Get To Know Your Values On A First Name Basis

I first heard the idea of getting to know your values on a first name basis from Carley Sime, a Forbes contributor, in her January 2019 article about values. Now I’m hooked. 

Let’s think about it like this: Do you have a best friend whose first name you don’t know? Of course not. We know our best friends very well. We know where they grew up, where they live now, where they went to school, the names of their family members (including their pets!), where they work, where they play… It is unfathomable that we would not know the first names of our best friends, yet I bet we don’t know the first names of our values, the most intimate aspects of our own selves. 

Carley Sime says our values are our “puppet masters”, guiding every decision we make. If our values are guiding our decisions and our behaviors, shouldn’t we be able to call these values by their names? 

So how do we do that? Sime goes on to reference a simple exercise that helps establish your baseline values. I did this exercise myself and came up with Knowledge, Balance, Kindness, Contribution, and Fun. As much as I’ve studied values and taken values-based assessments, this is the first time that I’ve ultimately selected “Contribution” as the first name for the family of workplace values I always associate with each other. Contribution, for me, includes work values like resourcefulness, commitment, accountability, and responsibility. I can honestly say that calling my collective professional values by a new first name, Contribution, is enlightening!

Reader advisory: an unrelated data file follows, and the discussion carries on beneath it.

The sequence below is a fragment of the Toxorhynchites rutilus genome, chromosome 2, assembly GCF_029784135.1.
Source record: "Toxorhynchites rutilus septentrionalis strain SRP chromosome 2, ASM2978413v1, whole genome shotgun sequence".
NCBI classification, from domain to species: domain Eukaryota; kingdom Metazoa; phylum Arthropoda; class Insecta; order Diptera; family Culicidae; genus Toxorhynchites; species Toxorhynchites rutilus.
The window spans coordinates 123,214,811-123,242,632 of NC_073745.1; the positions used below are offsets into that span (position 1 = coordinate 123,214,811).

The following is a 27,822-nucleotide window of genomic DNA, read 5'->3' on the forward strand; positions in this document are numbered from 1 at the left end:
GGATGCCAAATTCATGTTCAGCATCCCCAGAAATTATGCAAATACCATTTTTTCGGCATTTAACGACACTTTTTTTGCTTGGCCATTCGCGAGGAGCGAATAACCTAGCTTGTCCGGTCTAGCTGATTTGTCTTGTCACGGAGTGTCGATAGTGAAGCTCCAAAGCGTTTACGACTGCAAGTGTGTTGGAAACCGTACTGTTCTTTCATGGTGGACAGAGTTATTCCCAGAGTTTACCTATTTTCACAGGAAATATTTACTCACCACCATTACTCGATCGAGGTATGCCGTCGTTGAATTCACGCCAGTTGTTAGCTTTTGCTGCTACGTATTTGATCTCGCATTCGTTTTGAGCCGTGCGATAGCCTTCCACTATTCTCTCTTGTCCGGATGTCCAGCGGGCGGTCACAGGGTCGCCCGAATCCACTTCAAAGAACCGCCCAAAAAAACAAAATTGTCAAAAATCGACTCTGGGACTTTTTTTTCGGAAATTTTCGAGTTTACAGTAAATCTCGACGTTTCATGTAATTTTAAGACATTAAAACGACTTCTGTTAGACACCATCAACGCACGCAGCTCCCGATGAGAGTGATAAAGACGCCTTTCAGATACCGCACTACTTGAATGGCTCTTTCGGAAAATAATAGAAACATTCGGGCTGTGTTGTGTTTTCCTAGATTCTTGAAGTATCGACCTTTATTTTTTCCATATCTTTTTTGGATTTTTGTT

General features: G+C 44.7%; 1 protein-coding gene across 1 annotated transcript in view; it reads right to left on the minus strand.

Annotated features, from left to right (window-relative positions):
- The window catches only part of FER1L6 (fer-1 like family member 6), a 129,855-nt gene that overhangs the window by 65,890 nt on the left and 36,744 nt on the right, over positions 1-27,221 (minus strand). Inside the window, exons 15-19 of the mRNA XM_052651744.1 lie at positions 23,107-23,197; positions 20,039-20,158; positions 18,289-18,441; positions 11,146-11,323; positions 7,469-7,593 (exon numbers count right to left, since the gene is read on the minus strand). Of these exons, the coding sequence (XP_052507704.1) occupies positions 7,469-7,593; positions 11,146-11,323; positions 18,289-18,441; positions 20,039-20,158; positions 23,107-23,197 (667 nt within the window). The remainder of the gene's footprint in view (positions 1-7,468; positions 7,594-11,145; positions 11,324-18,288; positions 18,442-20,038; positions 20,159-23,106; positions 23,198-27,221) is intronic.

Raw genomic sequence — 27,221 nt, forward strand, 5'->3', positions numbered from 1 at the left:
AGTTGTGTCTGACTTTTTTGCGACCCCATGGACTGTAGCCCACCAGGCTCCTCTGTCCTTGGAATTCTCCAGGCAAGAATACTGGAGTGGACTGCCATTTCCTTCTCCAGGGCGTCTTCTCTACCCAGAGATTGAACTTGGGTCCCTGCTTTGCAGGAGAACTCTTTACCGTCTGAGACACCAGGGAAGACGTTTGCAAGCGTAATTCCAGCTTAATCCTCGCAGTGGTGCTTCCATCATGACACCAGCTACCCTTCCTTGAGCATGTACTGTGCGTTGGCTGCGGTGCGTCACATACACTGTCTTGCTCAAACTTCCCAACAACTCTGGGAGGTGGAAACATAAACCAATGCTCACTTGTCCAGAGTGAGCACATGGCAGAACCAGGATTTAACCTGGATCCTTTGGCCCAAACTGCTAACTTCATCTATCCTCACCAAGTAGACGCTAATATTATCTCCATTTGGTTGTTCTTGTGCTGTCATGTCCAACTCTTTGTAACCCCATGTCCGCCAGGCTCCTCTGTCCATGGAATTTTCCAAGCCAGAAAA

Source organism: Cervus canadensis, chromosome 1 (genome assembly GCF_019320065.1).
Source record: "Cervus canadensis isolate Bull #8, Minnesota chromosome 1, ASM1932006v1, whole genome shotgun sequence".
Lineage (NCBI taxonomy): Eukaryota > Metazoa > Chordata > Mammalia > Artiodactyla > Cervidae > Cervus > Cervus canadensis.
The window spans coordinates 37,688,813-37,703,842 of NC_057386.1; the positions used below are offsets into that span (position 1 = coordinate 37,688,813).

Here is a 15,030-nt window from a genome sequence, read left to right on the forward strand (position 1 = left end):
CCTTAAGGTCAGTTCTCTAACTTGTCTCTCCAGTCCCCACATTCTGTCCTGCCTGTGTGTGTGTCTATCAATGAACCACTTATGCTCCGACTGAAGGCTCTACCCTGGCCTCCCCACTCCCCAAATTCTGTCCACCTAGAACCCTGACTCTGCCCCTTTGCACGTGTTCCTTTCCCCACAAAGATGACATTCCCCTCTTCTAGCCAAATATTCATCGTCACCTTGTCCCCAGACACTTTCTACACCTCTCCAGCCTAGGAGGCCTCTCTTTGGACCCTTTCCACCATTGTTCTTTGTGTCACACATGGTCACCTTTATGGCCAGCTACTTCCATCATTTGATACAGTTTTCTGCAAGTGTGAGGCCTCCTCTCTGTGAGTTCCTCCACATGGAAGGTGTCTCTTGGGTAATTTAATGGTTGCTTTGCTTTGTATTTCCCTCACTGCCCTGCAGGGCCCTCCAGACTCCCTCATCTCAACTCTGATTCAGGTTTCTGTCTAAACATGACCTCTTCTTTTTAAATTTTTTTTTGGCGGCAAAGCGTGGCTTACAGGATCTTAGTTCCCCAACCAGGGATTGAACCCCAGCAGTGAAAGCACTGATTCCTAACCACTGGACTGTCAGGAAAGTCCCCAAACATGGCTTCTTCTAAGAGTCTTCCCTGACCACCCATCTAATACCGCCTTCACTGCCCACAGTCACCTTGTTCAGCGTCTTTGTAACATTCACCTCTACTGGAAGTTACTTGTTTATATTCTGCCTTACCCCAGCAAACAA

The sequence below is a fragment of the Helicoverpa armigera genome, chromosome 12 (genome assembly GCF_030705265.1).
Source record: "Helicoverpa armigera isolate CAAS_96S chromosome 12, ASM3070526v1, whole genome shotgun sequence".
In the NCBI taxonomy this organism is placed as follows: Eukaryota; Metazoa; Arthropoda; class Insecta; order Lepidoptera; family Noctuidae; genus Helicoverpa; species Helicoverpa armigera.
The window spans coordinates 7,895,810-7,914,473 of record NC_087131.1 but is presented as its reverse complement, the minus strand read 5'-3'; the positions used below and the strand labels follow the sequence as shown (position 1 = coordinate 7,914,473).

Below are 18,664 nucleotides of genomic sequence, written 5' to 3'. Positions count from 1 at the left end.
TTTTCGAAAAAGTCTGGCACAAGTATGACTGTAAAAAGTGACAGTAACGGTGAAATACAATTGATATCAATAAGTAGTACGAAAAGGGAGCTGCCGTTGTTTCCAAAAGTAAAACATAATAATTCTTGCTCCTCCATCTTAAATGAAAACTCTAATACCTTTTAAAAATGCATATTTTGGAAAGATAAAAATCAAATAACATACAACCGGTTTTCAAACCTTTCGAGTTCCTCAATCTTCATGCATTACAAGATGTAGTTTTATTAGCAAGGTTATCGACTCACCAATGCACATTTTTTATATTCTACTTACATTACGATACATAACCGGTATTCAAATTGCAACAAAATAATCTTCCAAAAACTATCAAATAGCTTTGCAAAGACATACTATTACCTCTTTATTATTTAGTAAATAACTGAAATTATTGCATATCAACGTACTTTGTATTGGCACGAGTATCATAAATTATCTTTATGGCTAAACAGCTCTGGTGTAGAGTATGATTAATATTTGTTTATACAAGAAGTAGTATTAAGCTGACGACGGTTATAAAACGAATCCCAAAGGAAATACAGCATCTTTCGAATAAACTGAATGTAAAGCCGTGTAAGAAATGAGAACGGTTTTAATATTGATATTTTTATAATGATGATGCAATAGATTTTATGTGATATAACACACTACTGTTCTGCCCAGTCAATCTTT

There is a HuffPost article from 2013 that talked about the dangers of having too many values on your list. Robert Dilenschneider said that when employees start to build a master list of values, “they fail to prioritize. A ‘shortlist’ of values is far more useful in putting the workplace back on track.” The above exercise helps us do exactly that – create a “shortlist” – as does the MatchFIT Assessment. It’s like friends and best friends. We have friends who are important to us, and we then have our best friends. 

We prioritize time with our best friends. We should prioritize our values in the same way. Let’s get to know our values by their first names. 

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